June 9, 2016 by Doug Napolitano-Cremin
We often forget how complicated behaviour can be. In the day-to-day madness of teaching, with various pressures from all areas of the profession and our desire to do our best for every pupil under our care, it can be hard sometimes to just stop, think, take a moment to plan a response to the words that have just been heard or the actions we have seen. Having taught in five very different schools over the last ten years I was lucky to have developed a quiet confidence in my ability to build relationships with my classes and manage difficult incidents with pupils. That confidence seemed to disappear without a trace when I started my current school in January last year. January is never a great time to start a new job in a new school, especially as a Head of Department. The school is set in a leafy suburb of North London and has a good reputation for its academic and behavioural standards. Quite different from my previous school. To say my new classes gave me a tough time is an understatement. The pupils questioned every element of my practice. I had to deal with regular disruption to my lessons and numerous complaints from parents. It got to the point where I seriously questioned my love for the profession and my ability to remain within it.
The summer holidays of 2015 couldn’t have come soon enough. It gave me a chance to take stock and evaluate my practice. I planned every element of my practice that I could think of. I tried to improve the environment I was teaching in and reaffirmed the belief I had in the rules and routines I expect all of my pupils to follow. I was able to take a step back and understand the reasons that many of my pupils and their parents were being, as I saw it at the time, confrontational and just generally difficult. I planned in opportunities for our department to provide as much information as possible about what was going to happen in the next academic year and, most importantly, why we would be doing things a certain way.
Once lessons began in September I was amazed at the transformation in the pupils. In their eyes I had passed the ‘initiation’. I had survived. I hadn’t decided to ditch them like many before me. I had somehow stuck it out. My most difficult classes, classes that I dreaded seeing every day, became my favourite. It got to the point where the pupils would apologise for how awful they had been the previous year and joke about how they were clearly now the best pupils I had ever taught.
In just under a year I have gone from actively pursuing leaving teaching to being full of hope about the possibilities for myself, my faculty and our pupils. I have recently said goodbye to many of these pupils as they headed off on study leave for their GCSEs and A-Levels and hopefully on to bigger and better things in life. I have received some incredible cards from these pupils that have really demonstrated the events of the last year and a half. It has made me laugh to see so many cards start with, ‘We didn’t have the best of starts but…’ One card in particular really hit home and has helped me learn an incredibly important lesson.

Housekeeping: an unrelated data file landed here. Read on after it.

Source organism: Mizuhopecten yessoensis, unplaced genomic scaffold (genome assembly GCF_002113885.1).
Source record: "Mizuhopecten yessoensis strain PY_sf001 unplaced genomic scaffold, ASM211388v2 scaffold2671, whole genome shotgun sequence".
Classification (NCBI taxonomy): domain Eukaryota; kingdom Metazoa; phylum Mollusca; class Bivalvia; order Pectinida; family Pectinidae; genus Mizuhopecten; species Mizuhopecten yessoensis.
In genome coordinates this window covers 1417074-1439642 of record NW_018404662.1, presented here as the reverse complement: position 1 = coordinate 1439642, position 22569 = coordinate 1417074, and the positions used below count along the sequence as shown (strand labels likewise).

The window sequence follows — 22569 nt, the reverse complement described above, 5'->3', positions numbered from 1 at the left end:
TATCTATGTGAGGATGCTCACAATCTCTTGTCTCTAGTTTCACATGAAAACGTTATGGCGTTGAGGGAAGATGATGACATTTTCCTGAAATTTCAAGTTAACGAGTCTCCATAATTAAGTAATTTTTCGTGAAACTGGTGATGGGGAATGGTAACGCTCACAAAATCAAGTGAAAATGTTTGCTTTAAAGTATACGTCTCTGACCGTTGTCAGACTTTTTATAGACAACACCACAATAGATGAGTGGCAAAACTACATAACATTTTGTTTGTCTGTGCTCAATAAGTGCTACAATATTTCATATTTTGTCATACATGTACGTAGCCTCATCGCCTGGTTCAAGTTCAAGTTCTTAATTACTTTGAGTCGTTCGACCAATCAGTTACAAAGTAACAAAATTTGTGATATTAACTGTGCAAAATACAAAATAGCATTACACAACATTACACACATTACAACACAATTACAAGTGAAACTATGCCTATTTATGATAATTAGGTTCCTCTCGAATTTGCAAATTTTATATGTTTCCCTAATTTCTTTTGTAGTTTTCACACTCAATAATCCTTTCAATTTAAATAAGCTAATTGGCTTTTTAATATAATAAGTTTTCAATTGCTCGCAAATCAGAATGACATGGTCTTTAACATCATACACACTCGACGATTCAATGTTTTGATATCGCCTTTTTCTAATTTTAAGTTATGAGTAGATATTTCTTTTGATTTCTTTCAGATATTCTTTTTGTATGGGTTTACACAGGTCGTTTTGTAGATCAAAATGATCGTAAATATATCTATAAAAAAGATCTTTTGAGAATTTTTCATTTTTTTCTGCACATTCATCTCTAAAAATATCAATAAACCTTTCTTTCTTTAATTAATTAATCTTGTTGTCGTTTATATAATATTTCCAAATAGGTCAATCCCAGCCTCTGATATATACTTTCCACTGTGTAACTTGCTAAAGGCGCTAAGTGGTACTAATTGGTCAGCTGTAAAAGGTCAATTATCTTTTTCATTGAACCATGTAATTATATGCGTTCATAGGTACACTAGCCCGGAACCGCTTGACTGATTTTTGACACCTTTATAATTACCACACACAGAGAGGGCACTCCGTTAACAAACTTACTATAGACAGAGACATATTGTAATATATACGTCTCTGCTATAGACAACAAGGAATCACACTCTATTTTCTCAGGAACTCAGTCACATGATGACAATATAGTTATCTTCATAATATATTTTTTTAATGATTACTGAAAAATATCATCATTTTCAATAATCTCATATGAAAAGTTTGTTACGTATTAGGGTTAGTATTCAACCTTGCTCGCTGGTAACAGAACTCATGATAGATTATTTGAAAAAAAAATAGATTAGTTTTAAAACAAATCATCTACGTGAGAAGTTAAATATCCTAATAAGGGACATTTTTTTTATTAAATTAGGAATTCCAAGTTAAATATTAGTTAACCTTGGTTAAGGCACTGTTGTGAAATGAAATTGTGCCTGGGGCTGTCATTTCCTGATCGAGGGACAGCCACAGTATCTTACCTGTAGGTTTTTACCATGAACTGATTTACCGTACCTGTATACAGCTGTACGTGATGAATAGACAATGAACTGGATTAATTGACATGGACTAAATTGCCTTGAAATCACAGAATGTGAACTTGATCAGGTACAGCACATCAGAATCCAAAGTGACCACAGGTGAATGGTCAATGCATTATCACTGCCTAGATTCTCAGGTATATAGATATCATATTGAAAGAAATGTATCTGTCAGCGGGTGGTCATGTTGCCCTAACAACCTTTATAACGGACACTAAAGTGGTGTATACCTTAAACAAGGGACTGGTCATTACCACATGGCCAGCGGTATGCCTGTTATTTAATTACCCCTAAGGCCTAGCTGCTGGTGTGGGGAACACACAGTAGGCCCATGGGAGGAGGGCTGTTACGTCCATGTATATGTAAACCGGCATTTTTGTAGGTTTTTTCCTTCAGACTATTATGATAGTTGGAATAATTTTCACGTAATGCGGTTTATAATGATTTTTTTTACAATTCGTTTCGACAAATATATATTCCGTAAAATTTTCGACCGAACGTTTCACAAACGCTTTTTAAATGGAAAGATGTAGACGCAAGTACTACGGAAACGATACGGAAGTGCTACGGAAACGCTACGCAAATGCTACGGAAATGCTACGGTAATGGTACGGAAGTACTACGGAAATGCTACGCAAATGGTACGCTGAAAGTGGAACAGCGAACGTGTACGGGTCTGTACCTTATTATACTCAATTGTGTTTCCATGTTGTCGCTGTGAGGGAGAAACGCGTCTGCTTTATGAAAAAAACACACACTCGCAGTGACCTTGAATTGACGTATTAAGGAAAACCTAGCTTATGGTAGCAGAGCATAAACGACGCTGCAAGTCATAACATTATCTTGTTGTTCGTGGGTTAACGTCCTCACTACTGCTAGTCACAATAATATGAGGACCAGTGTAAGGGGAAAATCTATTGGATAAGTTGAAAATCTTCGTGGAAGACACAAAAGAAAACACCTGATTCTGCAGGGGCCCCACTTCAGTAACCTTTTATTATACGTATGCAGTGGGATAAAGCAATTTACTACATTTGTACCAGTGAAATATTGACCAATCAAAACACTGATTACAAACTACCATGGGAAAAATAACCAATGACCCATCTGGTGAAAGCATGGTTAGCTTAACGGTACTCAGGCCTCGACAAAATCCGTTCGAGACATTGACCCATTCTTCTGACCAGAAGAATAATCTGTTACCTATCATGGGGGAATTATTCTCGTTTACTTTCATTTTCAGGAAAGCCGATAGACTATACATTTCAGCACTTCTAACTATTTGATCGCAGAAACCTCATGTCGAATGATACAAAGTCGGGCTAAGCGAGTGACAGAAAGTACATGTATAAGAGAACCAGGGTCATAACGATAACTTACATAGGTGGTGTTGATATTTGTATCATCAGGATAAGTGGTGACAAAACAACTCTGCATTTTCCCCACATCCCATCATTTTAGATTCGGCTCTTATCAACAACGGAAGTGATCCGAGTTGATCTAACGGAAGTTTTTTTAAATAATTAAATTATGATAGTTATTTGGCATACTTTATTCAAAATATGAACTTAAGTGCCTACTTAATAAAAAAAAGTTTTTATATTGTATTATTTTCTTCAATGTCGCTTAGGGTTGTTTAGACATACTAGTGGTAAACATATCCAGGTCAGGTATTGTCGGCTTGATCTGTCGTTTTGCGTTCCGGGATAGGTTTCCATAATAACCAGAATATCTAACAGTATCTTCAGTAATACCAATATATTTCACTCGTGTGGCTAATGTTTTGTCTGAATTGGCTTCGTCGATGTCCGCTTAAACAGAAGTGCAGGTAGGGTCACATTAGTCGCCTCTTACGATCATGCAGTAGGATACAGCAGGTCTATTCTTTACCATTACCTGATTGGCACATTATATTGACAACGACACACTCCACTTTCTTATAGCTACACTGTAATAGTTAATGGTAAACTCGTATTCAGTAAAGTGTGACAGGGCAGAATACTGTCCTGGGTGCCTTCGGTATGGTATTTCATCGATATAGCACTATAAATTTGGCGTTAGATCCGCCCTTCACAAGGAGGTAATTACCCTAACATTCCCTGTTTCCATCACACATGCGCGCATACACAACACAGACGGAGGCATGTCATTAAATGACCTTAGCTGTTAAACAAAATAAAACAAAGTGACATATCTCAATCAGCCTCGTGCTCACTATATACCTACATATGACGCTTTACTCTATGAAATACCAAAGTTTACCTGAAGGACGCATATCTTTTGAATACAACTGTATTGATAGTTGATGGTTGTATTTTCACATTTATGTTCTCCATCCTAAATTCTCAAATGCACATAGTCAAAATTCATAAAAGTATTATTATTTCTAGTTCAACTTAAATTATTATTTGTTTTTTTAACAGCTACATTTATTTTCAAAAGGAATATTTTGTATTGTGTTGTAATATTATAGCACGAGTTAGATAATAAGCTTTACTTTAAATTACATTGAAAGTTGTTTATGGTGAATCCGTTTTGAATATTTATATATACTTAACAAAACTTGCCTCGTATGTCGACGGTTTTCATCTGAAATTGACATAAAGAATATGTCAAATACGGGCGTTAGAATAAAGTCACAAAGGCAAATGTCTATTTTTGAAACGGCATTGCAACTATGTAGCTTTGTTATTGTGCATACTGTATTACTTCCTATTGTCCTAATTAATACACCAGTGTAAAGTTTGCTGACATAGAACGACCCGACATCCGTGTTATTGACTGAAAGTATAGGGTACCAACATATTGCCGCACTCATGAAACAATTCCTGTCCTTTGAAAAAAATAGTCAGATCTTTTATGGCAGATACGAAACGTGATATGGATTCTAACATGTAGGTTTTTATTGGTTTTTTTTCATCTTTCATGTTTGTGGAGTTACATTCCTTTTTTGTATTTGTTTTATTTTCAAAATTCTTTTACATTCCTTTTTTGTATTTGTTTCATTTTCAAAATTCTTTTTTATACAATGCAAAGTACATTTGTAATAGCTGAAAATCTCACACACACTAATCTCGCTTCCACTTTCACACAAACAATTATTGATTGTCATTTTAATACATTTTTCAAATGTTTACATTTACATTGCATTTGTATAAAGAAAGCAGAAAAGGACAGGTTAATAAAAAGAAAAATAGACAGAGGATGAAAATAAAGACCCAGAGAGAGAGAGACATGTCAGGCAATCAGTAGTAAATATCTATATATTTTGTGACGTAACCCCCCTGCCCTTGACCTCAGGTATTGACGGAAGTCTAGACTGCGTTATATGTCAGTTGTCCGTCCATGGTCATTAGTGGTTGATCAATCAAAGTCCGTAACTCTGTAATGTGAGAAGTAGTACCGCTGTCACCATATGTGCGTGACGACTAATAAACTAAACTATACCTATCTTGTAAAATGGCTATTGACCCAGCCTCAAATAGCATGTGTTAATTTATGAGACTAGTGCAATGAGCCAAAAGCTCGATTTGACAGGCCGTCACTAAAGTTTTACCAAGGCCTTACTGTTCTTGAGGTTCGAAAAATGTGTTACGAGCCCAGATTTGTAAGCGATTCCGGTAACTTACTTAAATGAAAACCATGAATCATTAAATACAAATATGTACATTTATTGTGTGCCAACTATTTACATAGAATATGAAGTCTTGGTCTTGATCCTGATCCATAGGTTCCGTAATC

Sarah (not the real name of this pupil) seemed to take an instant dislike to me when I started teaching her last year. Everything seemed to have to be a battle between the two of us. From taking a coat off in the classroom to the completion of homework. Sarah had many difficulties outside of the classroom and was well-known by the pastoral team in the school. She seemed to keep everyone at arm’s length and appeared to take great pleasure in displaying her disdain at my subject and my attempts to teach. This week however I found a card from Sarah on my desk. She had come in after an exam and left it there whilst I was out. I am not ashamed to say upon reading it I couldn’t help but feel quite emotional and a little teary. Below is a small excerpt of what she had written:
“Thank you so much for everything over the past couple of years! I know I have been a (bit of) cow at times in your class but I have honestly enjoyed GCSE Biology because of you.
…it is so clear that you actually care about your job and your students and that honestly means so much and makes such a difference. It is obvious that (most of the time) you enjoy teaching us, so thank you SO VERY MUCH”
The honesty of the card really struck me. I have always tried to set high standards in all areas for myself and my pupils, but I have often been worried that I set the bar too high for some pupils. I am the first one to put my hand up and admit a mistake. This card confirmed to me however that continuously setting high standards and having the ability to display humility when it is needed can not only ensure you push pupils to achieve what they are capable of, but also demonstrate to pupils that everything ultimately is done out of a desire to see them do well. It is important to see beyond the textbooks, test scores and the ‘mass’ of bodies sat in front of us and continue to focus on the individuals. At the risk of being incredibly trite, it is moments like reading that card that make all the battles and hard moments completely worth it.